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Dog Park Etiquette 101: 6 Things to Know Before You Go

Kerry Weiss
3 min
Dog Park Etiquette 101: 6 Things to Know Before You Go

My 4-year-old pup Hugo loves the dog park — it’s pretty much his favorite place on earth. Even more so if we bring a ball with us.

But one doesn’t simply just go to the dog park. There are certain (some unspoken) rules you should know before you make the trip in order to avoid being “that guy.” Start with these pro-tips.

1. Vaccinate First

If you just got a new puppy, you may be excited to take them out for a romp at the park and make fellow fur friends. Not so fast — you need to make sure your puppy is vaccinated before you go.

“Usually between 16 to 20 weeks is when they’re fully vaccinated with rabies and distemper — that is the absolute earliest you should take your puppy to the dog park,” says Nikita Singhani, DVM, veterinarian at West Chelsea Veterinary in New York City. “There are also a couple of non-core vaccines that some people would choose to give before going to the dog park, like the lepto vaccine, which we usually administer around 5 months of age.”

So be sure to check with your vet and get their stamp of approval before taking a trip to the puppy promised land.

2. Choose the Right Side

There are at least two (sometimes more) sections within a dog park for a reason. Usually one is for smaller dogs, and one is for larger dogs — and for good reason.

“We have seen many small dogs come in with injuries or even pass away from interactions with a bigger dog at the dog park,” says Dr. Singhani.

So it’s important for your dog’s safety to keep them in the side of the park that best suits their size.

3. Read the Room

Before you even enter the gates, get a read on the situation at hand. “It can help to gauge how busy the dog park is — if there are a lot of dogs, it’s harder to keep an eye on your dog and what’s going on,” says Singhani.

Try to get a sense for the other dogs that are there — are most of them playing? Do they seem friendly? Are there some dogs that are roughhousing too much? “Taking note of these things can help you protect your own dog,” Singhani adds.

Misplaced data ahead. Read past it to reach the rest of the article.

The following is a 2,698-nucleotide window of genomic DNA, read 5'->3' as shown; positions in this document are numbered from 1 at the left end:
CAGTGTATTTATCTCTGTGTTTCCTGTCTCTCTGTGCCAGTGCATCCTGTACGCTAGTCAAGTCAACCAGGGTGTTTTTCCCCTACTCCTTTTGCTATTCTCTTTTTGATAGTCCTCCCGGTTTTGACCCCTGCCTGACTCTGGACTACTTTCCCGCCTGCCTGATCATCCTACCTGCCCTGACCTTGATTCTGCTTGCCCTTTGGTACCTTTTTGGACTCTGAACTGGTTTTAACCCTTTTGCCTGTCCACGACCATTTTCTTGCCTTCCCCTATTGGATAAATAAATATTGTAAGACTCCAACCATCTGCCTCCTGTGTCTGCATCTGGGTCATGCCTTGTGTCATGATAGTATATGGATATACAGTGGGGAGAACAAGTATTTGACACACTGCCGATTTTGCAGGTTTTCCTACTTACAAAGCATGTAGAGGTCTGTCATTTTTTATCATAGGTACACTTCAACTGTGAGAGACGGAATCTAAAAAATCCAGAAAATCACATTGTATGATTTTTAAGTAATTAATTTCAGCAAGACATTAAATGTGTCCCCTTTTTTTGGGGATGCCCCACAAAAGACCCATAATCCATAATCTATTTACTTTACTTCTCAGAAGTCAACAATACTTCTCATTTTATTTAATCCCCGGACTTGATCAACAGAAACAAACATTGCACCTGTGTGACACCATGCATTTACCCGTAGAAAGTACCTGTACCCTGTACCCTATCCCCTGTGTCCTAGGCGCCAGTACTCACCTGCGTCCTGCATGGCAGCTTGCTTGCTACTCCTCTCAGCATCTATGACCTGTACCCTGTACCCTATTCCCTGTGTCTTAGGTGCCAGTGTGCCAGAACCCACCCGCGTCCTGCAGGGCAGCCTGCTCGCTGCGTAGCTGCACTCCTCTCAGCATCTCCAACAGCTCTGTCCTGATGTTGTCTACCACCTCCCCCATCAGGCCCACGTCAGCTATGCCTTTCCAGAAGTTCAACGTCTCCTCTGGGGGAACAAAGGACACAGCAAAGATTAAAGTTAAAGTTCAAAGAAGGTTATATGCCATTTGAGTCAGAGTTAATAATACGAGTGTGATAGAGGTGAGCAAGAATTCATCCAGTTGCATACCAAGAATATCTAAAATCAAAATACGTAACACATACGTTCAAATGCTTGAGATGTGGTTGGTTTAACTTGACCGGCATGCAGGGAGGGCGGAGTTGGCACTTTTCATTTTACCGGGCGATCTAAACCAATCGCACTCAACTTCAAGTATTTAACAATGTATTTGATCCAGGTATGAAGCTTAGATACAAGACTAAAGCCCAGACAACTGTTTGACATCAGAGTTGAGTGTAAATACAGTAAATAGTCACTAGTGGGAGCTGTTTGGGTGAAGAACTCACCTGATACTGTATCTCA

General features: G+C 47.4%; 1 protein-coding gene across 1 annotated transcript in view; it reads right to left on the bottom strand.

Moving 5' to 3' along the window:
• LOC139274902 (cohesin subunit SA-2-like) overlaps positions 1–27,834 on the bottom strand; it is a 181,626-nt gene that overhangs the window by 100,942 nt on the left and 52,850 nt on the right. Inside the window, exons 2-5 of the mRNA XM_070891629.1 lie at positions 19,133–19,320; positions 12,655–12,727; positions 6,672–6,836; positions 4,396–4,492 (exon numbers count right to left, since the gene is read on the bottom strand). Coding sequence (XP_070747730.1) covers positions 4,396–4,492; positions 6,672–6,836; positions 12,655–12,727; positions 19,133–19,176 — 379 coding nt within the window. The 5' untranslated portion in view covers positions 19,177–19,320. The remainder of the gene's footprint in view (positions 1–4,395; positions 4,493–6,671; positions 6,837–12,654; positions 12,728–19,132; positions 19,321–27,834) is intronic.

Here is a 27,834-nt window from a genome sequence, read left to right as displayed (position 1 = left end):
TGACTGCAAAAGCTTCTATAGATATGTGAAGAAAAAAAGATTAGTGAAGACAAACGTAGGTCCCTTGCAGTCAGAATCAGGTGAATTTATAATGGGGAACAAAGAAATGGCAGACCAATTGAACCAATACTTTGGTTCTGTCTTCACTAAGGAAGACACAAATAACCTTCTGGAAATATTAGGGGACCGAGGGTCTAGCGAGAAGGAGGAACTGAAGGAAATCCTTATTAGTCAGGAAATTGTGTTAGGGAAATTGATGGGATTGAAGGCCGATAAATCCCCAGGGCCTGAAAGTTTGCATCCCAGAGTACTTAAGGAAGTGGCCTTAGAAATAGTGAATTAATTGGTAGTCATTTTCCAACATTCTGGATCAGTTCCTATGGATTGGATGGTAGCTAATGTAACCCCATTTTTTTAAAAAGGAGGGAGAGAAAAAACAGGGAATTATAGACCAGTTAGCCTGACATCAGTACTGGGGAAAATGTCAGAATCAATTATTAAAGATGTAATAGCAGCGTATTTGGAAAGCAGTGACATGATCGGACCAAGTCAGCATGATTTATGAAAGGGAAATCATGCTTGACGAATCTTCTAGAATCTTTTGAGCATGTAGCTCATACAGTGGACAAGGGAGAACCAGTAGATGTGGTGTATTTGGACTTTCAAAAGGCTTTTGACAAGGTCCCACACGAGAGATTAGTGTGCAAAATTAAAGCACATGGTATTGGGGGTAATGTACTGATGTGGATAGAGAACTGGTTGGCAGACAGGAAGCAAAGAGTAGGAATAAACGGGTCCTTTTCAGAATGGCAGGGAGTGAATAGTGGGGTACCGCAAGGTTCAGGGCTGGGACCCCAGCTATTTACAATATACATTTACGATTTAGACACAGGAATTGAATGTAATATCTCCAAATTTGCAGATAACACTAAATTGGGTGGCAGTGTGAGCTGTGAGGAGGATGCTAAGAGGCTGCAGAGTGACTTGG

4. Put Your Phone Down

When you bring your dog to the dog park, it’s not free time for you to zone out on the bench and check Instagram — you have to pay attention to what your dog is doing, according to the American Kennel Club (AKC). Whether they get into a scuffle or drop a deuce, it’s on you to be alert so you can step in as needed.

5. Clean Up After Your Dog

This may seem obvious, but it gets overlooked more than you think. I’ve seen plenty of dog parks that have poop everywhere, and when left behind, things can get messy as more dogs come in and run around.

The same rules apply for other types of messes. For example, our pup tends to drink a ton of water then run like crazy and make himself sick. So we’re always prepared to clean up any mess he makes.

6. You Bring It, You Share It

Dog Park Etiquette 101: 6 Things to Know Before You Go Water, treats, toys, a ball — you name it. Whatever you bring with you, make sure you’re willing to share it. For example, my dog goes NUTS for the ball at the dog park. It doesn’t matter if you brought your fancy ball for just you and your dog to play fetch with, Hugo will insert himself and join in on the fun. Which is why we never enter the park without at least three tennis balls on hand, so we can distract him — and share with other pups, too.

If you do bring a toy or a ball, a good rule of thumb is to only take it out when the park is less crowded. “When you have multiple dogs going for the same ball, that’s how fights and things can ensue,” says Singhani.

By the way, you should leave the treats at home, unless you want ALL the dogs following you around. They can sniff what’s in your pocket from a mile away.

Above All Else, Listen to Your Dog

You want to make sure your pup’s time at the park is a positive experience, so be sure to pay attention to how they’re acting. “If your dog is cowering and staying right by you, pull them out of the situation, because obviously something is making them uncomfortable — or they’re just unhappy being there,” adds Singhani.

Written by:
Kerry Weiss